But as he was from a company different from the men under his command, only three soldiers obeyed him. The remainder tried as best they could in the confusion to follow the orders of the superior officer. It was likely a warning shot fired by a panicked, exhausted British soldier from the 43rd, according to Captain Laurie's report to his commander after the fight.
Two other regulars then fired immediately after that, shots splashing in the river, and then the narrow group up front, possibly thinking the order to fire had been given, fired a ragged volley before Laurie could stop them.
Lexington and Concord [badz.info]
The Americans commenced their march in double file… In a minute or two, the Americans being in quick motion and within ten or fifteen rods of the bridge, a single gun was fired by a British soldier, which marked the way, passing under Col. Major Buttrick then yelled to the militia, "Fire, for God's sake, fellow soldiers, fire!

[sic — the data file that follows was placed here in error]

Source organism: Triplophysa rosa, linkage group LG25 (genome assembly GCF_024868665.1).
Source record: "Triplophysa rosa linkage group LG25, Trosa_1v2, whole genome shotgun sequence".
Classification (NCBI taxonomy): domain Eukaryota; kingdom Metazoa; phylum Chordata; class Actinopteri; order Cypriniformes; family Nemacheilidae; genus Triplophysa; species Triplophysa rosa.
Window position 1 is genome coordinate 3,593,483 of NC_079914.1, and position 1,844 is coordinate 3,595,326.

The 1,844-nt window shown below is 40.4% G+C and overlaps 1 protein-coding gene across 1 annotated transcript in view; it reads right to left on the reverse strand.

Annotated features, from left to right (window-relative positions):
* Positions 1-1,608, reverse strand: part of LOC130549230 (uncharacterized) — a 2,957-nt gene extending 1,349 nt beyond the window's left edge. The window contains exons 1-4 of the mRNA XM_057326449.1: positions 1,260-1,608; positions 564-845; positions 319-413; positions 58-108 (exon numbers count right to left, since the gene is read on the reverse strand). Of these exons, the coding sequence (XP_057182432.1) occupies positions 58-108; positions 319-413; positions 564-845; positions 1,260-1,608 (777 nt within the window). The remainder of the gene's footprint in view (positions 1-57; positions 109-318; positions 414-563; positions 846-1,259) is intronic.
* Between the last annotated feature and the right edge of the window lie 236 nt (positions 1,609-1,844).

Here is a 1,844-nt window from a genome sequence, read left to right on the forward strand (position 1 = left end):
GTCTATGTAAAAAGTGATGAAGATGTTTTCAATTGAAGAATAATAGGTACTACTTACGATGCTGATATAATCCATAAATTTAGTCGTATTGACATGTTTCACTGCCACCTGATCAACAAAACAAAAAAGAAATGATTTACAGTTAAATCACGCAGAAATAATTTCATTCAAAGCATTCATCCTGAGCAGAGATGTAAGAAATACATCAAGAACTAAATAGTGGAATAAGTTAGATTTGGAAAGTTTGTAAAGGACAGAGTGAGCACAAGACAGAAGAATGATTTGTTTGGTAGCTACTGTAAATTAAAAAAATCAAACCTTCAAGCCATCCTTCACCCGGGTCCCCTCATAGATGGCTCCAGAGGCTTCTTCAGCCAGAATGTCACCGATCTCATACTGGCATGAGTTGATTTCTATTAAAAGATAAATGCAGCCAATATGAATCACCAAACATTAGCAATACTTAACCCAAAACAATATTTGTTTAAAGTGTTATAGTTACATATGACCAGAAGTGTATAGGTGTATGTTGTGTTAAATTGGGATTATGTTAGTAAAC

The few front rows of colonists, bound by the road and blocked from forming a line of fire, managed to fire over each other's heads and shoulders at the regulars massed across the bridge. Four of the eight British officers and sergeants, who were leading from the front of their troops, were wounded by the volley of musket fire. At least three privates Thomas Smith, Patrick Gray, and James Hall, all from the 4th were killed or mortally wounded, and nine were wounded.
I was an eyewitness to the following facts. The people of Westford and Acton, some few of Concord, were the first who faced the British at Concord bridge. The British had placed about ninety men as a guard at the North Bridge; we had then no certain information that any had been killed at Lexington, we saw the British making destruction in the town of Concord; it was proposed to advance to the bridge; on this Colonel Robinson, of Westford, together with Major Buttrick, took the lead; strict orders were given not to fire, unless the British fired first; when they advanced about halfway on the causeway the British fired one gun, a second, a third, and then the whole body; they killed Colonel Davis, of Acton, and a Mr.